At The Danter Company, we are a real estate research company specializing in market feasibility research. One of the misconceptions that we battle most often is that a market feasibility study is the same thing as an appraisal, or that an appraisal is really all you need to ensure that your project achieves success.
Asking Different Questions
Appraisals and market feasibility studies are designed to answer different questions:
The question answered by a market feasibility study is “If I build it, will they come?”
The appraisal is designed to answer the question, “What will it be worth?” The appraisal is an estimate of the value of a property as of a certain date, while a market feasibility study measures expected market response. Because they measure different aspects of the market, each type of study needs a different methodology.
How Does an Appraisal Work?
First, an appraiser, in conjunction with the client, will determine the purpose of the appraisal, which is expressed in a statement of purpose.
The purpose of most appraisals is to determine “market value” for the purpose of buying, selling, improving, or financing a project. As defined by the American Institute of Real Estate Appraisers in Appraisal Terminology and Handbook, market value is “the price at which a willing seller would sell and a willing buyer would buy, neither being under abnormal pressure.”
Besides market value, an appraisal may also be undertaken to identify insurable value, condemnation value, liquidation value, or assessed value.
An appraiser generally uses three approaches to help determine the appropriate value, according to The Appraisal of Real Estate by the American Institute of Real Estate Appraisers: the cost approach, the income approach, and the market approach. Most appraisals will determine a value of a property using all three approaches and then establish a final value by carefully considering the purposes of the appraisal and the limitations inherent in each of the approaches:
- The cost approach involves identifying the replacement cost of a project minus depreciation.
- The income approach identifies the value which a property’s net earning power will support.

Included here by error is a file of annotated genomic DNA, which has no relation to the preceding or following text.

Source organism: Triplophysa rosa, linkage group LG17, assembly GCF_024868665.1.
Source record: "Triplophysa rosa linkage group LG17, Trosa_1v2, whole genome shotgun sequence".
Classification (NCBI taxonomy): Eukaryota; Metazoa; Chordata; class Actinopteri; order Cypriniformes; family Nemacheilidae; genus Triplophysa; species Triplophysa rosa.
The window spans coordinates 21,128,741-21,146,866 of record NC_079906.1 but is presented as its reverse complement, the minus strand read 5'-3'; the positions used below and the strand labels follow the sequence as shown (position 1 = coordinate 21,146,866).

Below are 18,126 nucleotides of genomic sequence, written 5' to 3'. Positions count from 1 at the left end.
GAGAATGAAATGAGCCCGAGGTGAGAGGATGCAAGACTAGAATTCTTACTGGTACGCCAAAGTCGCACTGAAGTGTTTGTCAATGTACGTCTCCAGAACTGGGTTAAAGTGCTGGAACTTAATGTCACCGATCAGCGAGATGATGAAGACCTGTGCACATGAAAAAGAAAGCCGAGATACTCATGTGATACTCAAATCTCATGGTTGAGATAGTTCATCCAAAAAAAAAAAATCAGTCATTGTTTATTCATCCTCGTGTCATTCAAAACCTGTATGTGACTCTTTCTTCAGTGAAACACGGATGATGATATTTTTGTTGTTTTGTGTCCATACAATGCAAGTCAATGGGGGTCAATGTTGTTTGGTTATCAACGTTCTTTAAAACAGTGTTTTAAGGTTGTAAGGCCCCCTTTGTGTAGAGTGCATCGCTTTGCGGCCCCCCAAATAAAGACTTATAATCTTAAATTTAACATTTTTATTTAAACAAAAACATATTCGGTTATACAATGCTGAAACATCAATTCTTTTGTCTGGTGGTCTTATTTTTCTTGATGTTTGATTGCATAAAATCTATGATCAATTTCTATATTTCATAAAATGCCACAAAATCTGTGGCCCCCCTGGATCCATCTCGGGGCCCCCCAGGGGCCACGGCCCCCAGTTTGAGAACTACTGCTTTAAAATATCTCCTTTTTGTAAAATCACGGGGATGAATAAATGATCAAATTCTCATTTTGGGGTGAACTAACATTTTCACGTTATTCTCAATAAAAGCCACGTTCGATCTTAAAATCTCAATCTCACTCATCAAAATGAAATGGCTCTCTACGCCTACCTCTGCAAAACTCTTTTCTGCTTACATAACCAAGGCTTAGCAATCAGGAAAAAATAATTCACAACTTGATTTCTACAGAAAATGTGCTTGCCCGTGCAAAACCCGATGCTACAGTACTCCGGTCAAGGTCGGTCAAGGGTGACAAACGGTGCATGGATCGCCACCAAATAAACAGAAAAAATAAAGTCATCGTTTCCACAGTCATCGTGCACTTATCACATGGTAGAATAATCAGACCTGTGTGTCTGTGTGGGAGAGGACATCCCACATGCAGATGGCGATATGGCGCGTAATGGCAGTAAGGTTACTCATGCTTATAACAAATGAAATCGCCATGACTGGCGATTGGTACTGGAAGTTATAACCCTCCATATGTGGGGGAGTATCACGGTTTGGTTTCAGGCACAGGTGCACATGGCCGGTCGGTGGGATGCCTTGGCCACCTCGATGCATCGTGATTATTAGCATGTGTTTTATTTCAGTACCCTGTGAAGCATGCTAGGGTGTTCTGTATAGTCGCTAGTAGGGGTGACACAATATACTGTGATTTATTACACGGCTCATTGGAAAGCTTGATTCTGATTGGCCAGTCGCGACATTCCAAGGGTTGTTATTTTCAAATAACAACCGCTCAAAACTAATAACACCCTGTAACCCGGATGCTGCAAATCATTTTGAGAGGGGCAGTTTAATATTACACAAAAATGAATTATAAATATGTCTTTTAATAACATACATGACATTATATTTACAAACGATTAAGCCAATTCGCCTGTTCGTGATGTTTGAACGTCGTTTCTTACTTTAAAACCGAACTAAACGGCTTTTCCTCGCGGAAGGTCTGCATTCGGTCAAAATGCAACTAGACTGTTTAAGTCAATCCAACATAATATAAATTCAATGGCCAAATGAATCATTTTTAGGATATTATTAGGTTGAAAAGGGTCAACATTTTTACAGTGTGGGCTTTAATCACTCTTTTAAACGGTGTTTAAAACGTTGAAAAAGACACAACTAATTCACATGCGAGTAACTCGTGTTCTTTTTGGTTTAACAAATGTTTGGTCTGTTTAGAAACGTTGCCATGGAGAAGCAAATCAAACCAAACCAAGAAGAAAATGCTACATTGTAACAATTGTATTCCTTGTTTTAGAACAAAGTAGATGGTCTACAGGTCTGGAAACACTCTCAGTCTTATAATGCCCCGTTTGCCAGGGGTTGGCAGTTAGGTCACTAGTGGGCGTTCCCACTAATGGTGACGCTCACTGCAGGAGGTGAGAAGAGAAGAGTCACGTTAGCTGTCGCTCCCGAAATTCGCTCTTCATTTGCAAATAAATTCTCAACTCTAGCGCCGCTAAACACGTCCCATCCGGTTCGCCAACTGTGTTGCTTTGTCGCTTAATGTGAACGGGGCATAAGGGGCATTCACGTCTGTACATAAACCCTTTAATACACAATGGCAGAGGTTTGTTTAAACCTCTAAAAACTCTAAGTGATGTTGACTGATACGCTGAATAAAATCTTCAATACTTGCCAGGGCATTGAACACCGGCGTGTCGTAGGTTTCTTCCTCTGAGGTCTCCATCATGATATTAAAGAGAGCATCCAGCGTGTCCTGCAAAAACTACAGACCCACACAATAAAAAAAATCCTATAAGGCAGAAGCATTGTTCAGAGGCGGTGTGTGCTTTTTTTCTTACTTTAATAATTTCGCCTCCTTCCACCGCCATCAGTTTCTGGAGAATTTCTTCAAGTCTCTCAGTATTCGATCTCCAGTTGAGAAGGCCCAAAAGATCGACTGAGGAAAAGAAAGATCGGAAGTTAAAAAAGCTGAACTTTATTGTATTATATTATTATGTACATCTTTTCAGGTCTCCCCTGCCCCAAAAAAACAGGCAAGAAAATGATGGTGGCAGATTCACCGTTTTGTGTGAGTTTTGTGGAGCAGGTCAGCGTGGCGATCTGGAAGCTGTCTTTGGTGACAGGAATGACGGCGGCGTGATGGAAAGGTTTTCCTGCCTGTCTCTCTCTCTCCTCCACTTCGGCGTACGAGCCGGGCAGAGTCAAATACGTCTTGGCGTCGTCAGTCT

- The market data approach is based on the sales of comparable properties. Each transaction selected is studied for its sales/asking price, the conditions influencing the sale, and the differences between the properties involved that would influence the value of the property being appraised.
An appraiser goes through considerable training to make these value judgments, and appraisers who are members of the American Institute of Real Estate Appraisers (or other appraisal organizations) are held to a professional code of ethics and standards.
Appraisals are important in the development process because they set value within the financing and acquisition process. No real estate transaction should take place without an appraisal to set appropriate values.
How Does a Market Feasibility Study Work?
A market feasibility study determines the depth and condition of a particular real estate market and its ability to support a particular development.
The key concern of a market feasibility study for multifamily development is a project’s ultimate marketability. Therefore, the market feasibility study must determine the following:
- What is the current condition of the market?
- How will the market respond to the proposed project?
Determining Market Condition
The first step is defining the extent of the market area, because not all market areas are alike. Several basic methods exist for determining the appropriate market area.
One common method is radial analysis. In this method, a series of concentric circles is drawn around the site at, for example, distances of 3, 5, and 10 miles. The areas within these circles are then analyzed. This method is usually employed for one reason—it is easy.
A second method, particularly common in studies for governmental bodies, is to base market areas on boundaries between governmental units. In such a method, county, township or city boundaries might become the boundaries of the market area. This, too, is an easy solution since most secondary data are reported by political delineations.